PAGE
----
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Plant Foods Hum Nutr. 2012 Dec;67(4):377-83. doi: 10.1007/s11130-012-0322-0.

Plant extracts of winter savory, purple coneflower, buckwheat and black elder activate PPAR-γ in COS-1 cells but do not lower blood glucose in Db/db mice in vivo.

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  • 1Institute of Animal Nutrition and Physiology, Christian-Albrechts-Universität zu Kiel, Hermann-Rodewald-Str. 9, 24118 Kiel, Germany. eva.schrader@iba.fau.de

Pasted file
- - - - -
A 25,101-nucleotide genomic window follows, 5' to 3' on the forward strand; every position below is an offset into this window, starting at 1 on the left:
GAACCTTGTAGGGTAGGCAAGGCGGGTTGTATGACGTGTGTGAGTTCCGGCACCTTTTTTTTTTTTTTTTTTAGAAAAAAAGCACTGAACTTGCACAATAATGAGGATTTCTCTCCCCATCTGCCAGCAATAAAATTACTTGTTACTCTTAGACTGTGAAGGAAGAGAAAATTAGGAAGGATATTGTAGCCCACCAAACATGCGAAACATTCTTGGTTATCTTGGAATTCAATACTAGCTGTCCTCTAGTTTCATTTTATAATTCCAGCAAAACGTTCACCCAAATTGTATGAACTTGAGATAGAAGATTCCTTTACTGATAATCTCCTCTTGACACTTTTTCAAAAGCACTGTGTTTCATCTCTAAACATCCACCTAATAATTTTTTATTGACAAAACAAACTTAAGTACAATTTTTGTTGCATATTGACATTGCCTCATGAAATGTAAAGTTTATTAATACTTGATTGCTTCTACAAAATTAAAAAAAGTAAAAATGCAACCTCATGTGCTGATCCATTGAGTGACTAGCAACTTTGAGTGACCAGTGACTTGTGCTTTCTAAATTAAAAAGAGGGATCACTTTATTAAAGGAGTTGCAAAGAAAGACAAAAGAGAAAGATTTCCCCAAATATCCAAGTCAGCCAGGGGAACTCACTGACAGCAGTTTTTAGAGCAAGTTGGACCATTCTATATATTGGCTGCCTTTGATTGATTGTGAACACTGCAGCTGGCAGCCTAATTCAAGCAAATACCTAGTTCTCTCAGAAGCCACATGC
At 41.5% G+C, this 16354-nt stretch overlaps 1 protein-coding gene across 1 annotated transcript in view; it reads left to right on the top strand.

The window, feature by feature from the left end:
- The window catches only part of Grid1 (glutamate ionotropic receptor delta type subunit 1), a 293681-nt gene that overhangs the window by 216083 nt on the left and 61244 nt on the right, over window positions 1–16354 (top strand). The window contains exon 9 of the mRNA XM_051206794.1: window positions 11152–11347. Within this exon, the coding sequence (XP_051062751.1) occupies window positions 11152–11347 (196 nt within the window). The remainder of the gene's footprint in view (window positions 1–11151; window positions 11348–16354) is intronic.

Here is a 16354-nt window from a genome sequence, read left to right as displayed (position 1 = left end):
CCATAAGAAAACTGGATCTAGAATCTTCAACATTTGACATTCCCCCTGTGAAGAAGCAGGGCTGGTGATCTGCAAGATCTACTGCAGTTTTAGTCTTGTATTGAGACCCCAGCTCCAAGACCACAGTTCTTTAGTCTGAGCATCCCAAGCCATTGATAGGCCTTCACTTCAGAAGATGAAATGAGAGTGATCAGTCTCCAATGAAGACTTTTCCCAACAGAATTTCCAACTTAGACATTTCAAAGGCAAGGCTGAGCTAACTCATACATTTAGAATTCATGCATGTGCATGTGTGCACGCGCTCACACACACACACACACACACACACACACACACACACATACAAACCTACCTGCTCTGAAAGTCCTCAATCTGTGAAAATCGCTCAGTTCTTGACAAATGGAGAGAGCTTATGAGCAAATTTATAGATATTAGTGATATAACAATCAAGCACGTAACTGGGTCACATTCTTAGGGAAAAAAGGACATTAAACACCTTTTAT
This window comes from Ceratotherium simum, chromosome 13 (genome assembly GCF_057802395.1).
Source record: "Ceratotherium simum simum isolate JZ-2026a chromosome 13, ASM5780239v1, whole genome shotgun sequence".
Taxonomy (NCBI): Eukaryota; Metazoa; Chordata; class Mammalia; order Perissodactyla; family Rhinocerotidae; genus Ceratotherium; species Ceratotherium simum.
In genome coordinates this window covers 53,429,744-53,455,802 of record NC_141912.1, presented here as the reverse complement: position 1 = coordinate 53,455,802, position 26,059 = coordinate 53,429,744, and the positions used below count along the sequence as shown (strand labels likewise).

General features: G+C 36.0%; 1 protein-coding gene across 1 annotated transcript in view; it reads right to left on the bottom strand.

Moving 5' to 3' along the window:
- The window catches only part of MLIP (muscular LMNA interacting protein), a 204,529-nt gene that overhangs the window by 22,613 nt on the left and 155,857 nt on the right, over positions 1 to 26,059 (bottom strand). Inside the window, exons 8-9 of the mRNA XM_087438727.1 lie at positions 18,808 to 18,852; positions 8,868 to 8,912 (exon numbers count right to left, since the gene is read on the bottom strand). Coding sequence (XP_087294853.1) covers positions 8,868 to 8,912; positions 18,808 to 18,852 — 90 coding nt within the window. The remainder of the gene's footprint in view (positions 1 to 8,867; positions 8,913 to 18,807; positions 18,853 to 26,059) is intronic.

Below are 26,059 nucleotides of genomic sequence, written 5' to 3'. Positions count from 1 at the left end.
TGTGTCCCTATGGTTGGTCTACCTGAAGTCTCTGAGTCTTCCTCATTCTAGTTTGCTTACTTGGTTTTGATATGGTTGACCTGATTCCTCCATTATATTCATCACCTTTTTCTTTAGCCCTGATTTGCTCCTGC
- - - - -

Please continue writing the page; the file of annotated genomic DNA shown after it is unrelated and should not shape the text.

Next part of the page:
The aim of this study was to investigate possible blood glucose-lowering effects of plant extracts in vivo for which prior to this a peroxisome proliferator-activated receptor-γ activity in vitro was observed. The ability of extracts of winter savory, purple coneflower, buckwheat and black elder to dose-dependently activate peroxisome proliferator-activated receptor-γ was determined in a reporter gene assay in COS-1 cells. For evaluation of glucose-lowering effects in vivo, db/db mice were fed a diet containing either rosiglitazone (0.02 g/kg diet, positive control) or one of the plant extracts (0.1 and 1 g/kg diet) for four weeks. Apart from glucose, insulin, triacylglycerols, non-esterified fatty acids, cholesterol and adiponectin were determined in plasma. All plant extracts showed a dose-dependent peroxisome proliferator-activated receptor-γ-activating effect in vitro. In db/db mice none of the plant extracts exerted glucose-lowering effects at the used dosages compared to rosiglitazone. Non-esterified fatty acids, triacylglycerols, cholesterol, insulin and adiponectin in plasma were not altered by the plant extracts as well. Although dose-dependent peroxisome proliferator-activated receptor-γ activity could be shown in COS-1 cells, the experiments in db/db mice lacked to confirm any anti-diabetic effect of the plant extracts in vivo and emphasizes the importance of verifying cell culture data using an appropriate in vivo model.

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